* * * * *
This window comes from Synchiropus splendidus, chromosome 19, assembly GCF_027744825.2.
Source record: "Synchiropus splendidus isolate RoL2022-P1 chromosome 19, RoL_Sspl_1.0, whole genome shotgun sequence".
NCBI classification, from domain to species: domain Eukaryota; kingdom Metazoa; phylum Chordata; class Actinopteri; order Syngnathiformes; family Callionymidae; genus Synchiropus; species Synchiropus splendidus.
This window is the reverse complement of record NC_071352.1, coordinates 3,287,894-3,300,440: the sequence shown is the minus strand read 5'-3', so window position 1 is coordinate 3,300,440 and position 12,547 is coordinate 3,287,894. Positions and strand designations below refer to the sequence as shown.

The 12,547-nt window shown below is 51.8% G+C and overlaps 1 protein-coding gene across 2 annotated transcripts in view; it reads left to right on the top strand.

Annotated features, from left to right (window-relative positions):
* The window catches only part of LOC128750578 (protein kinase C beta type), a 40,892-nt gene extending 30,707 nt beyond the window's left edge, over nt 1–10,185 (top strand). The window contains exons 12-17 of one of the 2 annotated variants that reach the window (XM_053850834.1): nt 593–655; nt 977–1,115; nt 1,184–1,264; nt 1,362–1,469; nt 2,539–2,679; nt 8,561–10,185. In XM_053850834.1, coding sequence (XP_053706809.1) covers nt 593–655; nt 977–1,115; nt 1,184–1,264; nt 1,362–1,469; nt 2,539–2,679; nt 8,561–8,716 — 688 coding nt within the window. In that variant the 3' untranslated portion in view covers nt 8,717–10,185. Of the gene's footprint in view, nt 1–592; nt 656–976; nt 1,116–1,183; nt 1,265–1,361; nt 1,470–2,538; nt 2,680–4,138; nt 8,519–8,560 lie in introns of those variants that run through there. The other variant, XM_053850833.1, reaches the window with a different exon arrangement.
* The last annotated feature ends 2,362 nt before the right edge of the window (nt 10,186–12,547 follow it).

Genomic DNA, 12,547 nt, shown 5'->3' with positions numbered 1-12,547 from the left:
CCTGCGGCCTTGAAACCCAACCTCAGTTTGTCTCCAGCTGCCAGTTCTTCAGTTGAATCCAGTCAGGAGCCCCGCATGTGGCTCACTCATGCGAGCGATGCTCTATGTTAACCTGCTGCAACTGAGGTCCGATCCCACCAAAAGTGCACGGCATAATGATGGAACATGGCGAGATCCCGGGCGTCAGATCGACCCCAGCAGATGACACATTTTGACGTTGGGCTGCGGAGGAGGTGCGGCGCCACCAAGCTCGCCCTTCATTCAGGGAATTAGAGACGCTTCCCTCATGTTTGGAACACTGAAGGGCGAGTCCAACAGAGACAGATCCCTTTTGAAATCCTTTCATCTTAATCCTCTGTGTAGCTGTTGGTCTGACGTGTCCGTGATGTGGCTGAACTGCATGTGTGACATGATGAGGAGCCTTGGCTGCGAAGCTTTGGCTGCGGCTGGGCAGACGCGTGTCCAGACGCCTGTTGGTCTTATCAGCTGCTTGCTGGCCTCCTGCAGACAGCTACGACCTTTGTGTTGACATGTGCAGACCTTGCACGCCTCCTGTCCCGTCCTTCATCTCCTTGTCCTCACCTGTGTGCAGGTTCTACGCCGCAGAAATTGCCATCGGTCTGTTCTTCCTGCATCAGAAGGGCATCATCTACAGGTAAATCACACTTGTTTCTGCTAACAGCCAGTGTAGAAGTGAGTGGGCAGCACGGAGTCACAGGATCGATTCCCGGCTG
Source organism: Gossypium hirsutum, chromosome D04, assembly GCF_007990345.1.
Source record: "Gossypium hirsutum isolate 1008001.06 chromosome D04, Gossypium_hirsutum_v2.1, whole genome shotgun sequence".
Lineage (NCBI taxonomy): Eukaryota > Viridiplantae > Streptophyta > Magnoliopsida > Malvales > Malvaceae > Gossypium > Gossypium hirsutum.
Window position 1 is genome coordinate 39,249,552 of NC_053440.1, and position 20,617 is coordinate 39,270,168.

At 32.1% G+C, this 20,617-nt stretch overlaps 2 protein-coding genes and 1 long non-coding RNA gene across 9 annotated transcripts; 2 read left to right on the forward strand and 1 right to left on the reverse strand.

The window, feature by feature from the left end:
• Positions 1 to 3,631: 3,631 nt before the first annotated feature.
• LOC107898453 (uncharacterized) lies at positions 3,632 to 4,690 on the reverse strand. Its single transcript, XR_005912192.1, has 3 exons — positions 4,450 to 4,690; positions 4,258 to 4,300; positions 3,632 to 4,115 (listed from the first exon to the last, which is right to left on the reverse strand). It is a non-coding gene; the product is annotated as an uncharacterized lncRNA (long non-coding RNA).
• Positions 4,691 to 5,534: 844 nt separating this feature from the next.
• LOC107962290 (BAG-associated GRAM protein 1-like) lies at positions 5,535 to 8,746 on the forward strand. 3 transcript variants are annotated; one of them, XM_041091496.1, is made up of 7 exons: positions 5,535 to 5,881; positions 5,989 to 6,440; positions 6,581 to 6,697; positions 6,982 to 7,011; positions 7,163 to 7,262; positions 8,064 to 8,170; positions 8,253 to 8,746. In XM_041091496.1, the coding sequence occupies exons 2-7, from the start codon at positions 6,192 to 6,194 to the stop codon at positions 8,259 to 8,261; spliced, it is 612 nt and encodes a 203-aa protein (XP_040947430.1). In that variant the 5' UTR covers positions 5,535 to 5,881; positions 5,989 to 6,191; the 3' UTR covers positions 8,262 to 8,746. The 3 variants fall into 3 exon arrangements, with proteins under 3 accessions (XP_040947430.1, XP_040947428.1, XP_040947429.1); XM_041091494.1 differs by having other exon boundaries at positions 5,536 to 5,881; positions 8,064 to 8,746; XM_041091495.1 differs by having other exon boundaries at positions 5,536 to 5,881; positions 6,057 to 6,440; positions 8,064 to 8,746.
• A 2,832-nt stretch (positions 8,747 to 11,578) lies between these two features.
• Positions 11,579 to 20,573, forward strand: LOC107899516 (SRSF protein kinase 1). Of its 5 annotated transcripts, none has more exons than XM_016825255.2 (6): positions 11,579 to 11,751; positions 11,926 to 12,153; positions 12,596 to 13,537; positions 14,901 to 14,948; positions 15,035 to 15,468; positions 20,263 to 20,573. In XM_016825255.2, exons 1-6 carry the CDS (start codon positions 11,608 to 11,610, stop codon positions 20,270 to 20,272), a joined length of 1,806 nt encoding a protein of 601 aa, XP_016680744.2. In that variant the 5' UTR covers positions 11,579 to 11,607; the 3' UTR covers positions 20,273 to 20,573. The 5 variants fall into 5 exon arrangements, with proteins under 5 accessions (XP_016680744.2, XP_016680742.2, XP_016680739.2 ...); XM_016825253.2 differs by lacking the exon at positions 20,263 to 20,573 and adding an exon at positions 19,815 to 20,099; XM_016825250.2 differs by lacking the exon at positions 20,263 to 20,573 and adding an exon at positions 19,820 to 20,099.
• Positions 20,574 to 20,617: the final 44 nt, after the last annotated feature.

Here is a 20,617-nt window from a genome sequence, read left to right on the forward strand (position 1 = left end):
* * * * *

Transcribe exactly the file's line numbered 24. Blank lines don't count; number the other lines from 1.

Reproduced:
Here is a 20,617-nt window from a genome sequence, read left to right on the forward strand (position 1 = left end):